“The refugees have come to Wales as part of a community sponsorship program that began in the U.K. in 2016. A group of British citizens can commit to providing refugees help with housing, navigating schools and doctors, language and the job search.

“Twenty-five Syrian refugee families have arrived and been settled so far in the U.K. via community sponsorship; of those, six families went to Wales. …

“In Haverfordwest, about 30 residents answered Britten’s call and signed up to sponsor the newcomers. … Jenny Blackmore had worked with Syrian refugees in the nearby town of Narberth and noticed that housing was often a stumbling block to fulfilling the government’s conditions. Landlords had to keep their homes open while the Home Office processed the resettlement application, and the government paid a lower rental rate than the market could offer.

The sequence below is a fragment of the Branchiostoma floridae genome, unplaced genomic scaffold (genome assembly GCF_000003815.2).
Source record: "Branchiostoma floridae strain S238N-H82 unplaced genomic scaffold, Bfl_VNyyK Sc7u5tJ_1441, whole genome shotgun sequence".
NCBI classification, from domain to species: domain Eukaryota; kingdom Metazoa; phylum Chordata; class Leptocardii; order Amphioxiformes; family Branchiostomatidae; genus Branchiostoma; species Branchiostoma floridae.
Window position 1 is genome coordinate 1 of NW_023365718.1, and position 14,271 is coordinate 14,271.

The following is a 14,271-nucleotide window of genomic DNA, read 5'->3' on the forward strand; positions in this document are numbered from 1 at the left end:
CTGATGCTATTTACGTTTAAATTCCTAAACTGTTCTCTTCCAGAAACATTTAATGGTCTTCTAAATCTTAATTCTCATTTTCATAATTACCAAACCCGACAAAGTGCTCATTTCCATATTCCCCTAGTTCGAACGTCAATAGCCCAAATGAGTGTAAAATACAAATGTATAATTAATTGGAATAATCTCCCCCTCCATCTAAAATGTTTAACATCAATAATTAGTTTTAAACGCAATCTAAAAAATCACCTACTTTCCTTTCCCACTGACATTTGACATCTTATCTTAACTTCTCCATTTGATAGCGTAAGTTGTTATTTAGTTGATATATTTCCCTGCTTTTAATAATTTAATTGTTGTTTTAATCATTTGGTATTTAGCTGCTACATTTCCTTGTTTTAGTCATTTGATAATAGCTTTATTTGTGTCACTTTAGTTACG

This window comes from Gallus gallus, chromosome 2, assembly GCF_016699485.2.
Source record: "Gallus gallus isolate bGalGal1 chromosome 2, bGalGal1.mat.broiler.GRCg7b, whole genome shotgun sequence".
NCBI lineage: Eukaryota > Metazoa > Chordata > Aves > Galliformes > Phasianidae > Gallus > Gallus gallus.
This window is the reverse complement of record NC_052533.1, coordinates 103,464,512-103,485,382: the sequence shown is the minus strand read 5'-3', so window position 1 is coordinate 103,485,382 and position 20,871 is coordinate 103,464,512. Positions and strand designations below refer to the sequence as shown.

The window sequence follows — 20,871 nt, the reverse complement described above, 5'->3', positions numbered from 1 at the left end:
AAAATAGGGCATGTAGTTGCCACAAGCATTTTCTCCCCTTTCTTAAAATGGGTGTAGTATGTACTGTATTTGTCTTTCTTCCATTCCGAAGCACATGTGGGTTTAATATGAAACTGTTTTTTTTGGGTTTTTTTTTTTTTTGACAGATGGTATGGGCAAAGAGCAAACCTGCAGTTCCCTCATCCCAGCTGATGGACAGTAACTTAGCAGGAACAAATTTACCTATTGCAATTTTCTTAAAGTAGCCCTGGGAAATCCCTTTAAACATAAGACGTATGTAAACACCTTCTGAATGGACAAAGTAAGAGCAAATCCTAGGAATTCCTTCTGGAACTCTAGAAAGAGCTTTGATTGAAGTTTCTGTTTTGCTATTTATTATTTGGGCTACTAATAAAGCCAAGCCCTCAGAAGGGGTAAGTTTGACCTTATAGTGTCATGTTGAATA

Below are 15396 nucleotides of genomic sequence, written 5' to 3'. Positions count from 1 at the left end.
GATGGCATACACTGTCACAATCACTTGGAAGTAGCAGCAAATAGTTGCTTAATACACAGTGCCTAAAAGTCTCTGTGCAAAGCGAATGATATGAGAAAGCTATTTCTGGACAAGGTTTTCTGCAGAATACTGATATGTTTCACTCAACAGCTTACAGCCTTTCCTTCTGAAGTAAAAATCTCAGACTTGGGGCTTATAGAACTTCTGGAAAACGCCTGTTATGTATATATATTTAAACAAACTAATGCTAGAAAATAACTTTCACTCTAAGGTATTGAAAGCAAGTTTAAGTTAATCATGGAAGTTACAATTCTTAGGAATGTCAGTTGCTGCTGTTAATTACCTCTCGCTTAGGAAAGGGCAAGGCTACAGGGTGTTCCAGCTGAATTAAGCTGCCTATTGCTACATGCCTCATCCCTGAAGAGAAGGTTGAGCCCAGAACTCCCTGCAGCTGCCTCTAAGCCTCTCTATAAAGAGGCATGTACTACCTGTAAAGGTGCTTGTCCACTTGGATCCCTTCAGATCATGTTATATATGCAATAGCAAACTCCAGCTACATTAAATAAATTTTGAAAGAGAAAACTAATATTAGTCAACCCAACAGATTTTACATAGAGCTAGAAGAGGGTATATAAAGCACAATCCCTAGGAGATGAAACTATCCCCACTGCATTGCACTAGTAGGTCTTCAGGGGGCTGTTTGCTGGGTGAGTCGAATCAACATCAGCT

“Blackmore’s mother had recently died and left her an inheritance. She invested it in a three-bedroom, two-story rowhouse in the center of Haverfordwest, with the aim of housing a refugee family.

” ‘I decided it would be a sort of fitting legacy, really, to my mum and dad’s memory, to do something — yeah, it’s an investment for my family, but it’s also a kind of investment in people’s lives,’ she says.”

More here.

The Power of One

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Samples of the antique lockets Suzanne sells at Luna & Stella. This week she is participating with 500 online businesses in an auction of products to help ACLU and RAICES. One woman organizes these auctions at _stillwerise.